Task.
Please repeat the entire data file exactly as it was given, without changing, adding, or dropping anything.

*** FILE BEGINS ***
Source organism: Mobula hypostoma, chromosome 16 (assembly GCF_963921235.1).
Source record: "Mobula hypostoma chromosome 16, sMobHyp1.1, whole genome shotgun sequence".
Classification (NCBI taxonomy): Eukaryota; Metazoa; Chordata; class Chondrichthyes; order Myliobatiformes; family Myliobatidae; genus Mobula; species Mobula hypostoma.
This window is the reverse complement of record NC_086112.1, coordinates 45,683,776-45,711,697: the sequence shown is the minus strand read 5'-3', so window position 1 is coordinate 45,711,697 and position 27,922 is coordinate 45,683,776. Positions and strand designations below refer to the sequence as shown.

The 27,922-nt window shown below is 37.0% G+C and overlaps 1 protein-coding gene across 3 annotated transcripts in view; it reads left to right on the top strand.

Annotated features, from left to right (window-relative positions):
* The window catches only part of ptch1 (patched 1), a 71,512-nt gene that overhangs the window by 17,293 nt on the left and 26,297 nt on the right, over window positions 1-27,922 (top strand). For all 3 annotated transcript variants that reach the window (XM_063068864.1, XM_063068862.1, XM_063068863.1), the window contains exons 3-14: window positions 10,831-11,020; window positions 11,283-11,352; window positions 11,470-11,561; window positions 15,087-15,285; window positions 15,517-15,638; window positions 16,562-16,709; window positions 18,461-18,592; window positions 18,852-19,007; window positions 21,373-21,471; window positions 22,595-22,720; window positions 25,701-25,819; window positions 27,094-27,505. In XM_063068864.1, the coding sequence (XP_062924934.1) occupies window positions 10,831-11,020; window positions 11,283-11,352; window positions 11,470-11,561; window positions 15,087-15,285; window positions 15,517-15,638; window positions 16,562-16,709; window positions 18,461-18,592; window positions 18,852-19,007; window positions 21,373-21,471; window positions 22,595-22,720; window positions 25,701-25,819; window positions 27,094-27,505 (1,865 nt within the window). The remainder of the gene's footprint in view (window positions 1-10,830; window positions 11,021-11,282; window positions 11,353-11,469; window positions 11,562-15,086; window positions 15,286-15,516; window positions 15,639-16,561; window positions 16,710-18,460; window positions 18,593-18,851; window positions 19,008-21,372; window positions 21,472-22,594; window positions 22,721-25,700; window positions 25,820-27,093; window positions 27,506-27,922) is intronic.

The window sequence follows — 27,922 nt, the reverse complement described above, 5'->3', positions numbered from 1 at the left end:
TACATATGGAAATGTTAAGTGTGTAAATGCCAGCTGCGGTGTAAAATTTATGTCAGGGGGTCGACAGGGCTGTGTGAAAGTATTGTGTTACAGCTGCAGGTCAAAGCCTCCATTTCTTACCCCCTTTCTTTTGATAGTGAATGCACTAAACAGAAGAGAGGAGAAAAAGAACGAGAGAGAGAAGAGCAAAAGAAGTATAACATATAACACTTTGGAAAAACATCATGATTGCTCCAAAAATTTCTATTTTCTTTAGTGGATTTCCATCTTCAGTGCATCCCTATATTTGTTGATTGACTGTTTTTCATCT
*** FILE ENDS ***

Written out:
Source organism: Mobula hypostoma, chromosome 16 (assembly GCF_963921235.1).
Source record: "Mobula hypostoma chromosome 16, sMobHyp1.1, whole genome shotgun sequence".
Classification (NCBI taxonomy): Eukaryota; Metazoa; Chordata; class Chondrichthyes; order Myliobatiformes; family Myliobatidae; genus Mobula; species Mobula hypostoma.
This window is the reverse complement of record NC_086112.1, coordinates 45,683,776-45,711,697: the sequence shown is the minus strand read 5'-3', so window position 1 is coordinate 45,711,697 and position 27,922 is coordinate 45,683,776. Positions and strand designations below refer to the sequence as shown.

The 27,922-nt window shown below is 37.0% G+C and overlaps 1 protein-coding gene across 3 annotated transcripts in view; it reads left to right on the top strand.

Annotated features, from left to right (window-relative positions):
* The window catches only part of ptch1 (patched 1), a 71,512-nt gene that overhangs the window by 17,293 nt on the left and 26,297 nt on the right, over window positions 1-27,922 (top strand). For all 3 annotated transcript variants that reach the window (XM_063068864.1, XM_063068862.1, XM_063068863.1), the window contains exons 3-14: window positions 10,831-11,020; window positions 11,283-11,352; window positions 11,470-11,561; window positions 15,087-15,285; window positions 15,517-15,638; window positions 16,562-16,709; window positions 18,461-18,592; window positions 18,852-19,007; window positions 21,373-21,471; window positions 22,595-22,720; window positions 25,701-25,819; window positions 27,094-27,505. In XM_063068864.1, the coding sequence (XP_062924934.1) occupies window positions 10,831-11,020; window positions 11,283-11,352; window positions 11,470-11,561; window positions 15,087-15,285; window positions 15,517-15,638; window positions 16,562-16,709; window positions 18,461-18,592; window positions 18,852-19,007; window positions 21,373-21,471; window positions 22,595-22,720; window positions 25,701-25,819; window positions 27,094-27,505 (1,865 nt within the window). The remainder of the gene's footprint in view (window positions 1-10,830; window positions 11,021-11,282; window positions 11,353-11,469; window positions 11,562-15,086; window positions 15,286-15,516; window positions 15,639-16,561; window positions 16,710-18,460; window positions 18,593-18,851; window positions 19,008-21,372; window positions 21,472-22,594; window positions 22,721-25,700; window positions 25,820-27,093; window positions 27,506-27,922) is intronic.

The window sequence follows — 27,922 nt, the reverse complement described above, 5'->3', positions numbered from 1 at the left end:
TACATATGGAAATGTTAAGTGTGTAAATGCCAGCTGCGGTGTAAAATTTATGTCAGGGGGTCGACAGGGCTGTGTGAAAGTATTGTGTTACAGCTGCAGGTCAAAGCCTCCATTTCTTACCCCCTTTCTTTTGATAGTGAATGCACTAAACAGAAGAGAGGAGAAAAAGAACGAGAGAGAGAAGAGCAAAAGAAGTATAACATATAACACTTTGGAAAAACATCATGATTGCTCCAAAAATTTCTATTTTCTTTAGTGGATTTCCATCTTCAGTGCATCCCTATATTTGTTGATTGACTGTTTTTCATCT